The Northeast Corridor had one of the worst train accidents in decades when the Amtrak 188 train connecting Washington DC to New York City derailed killing 8 people, injuring 200 including 11 of them critically. The accident could have been prevented if the train was equipped with up to date technology such as “positive train control” that automatically limits the speed of the train or if the track were equipped with “Automatic Train Control” however like many other rail systems in the US, the Northeast Corridor railway system is outdated and its infrastructure is crumbling. As a result, trains are often delayed and passengers safety questionable.
15-year long modernization plan
To address these issues, the Northeast Corridor Commission was created in 2010 after approval by the Congress in 2008 with the mission to develop an implement a modernization program for the Northeast Corridor. Yesterday, this Commission released a 15-year plan including 150 projects to improve the conditions of the actual system. The plan entitled “CONNECT 2035” includes among the multiple projects a 5 year renovation project of the Portal North bridge over the Hackensack River, repairing the North River tunnel, build 4 new stations in the Bronx.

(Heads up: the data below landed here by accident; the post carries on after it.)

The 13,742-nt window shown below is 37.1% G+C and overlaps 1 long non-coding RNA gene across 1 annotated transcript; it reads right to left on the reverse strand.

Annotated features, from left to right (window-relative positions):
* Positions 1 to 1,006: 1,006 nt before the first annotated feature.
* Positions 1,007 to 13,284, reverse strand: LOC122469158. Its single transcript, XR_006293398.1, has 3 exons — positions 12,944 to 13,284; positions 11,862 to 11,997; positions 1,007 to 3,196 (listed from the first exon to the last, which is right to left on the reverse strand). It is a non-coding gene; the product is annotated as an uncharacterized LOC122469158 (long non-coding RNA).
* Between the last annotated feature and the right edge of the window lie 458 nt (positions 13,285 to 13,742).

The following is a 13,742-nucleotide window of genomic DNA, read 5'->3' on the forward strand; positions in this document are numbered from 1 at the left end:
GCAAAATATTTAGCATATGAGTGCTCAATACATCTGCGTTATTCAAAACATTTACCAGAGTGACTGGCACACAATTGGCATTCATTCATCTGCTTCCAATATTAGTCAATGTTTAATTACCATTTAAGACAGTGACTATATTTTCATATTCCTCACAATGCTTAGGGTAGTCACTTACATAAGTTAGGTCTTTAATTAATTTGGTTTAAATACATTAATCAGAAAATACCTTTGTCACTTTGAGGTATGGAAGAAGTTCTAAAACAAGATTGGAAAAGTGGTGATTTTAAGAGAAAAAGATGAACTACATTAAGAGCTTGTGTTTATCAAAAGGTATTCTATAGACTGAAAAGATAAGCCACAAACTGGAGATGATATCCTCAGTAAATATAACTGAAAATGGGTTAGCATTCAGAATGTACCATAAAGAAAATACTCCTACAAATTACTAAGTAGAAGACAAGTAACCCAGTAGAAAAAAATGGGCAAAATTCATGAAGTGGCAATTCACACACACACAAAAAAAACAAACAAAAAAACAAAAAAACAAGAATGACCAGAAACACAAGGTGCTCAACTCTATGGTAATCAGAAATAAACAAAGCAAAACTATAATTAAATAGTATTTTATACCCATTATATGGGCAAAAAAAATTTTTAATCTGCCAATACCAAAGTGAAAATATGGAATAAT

1.7 million jobs would be be created with this ambitious plan which is estimated to cost $117 billion. So far only 17 billion has been secured but the Commission is hopeful that the federal government and States will back up this ambitious program. While each of the 150 various projects could be funded separately, funding the entire plan would allow for maximum productivity of construction during track outage while supporting existing services.
The Northeast Corridor is one of the most important railroad lines in the US running between Washington DC and Boston with main hubs in Baltimore, Wilmington, Philadelphia, New York City, New Haven and Providence. It is primarily owned by Amtrak that operates high speed intercity trains. It is also used by commuter rail services operated by the MBTA, Shore Line East, Metro-North Railroad, Long Island Rail Road, New Jersey Transit, SEPTA, and MARC. A few sections of the corridor are also used by small local freights.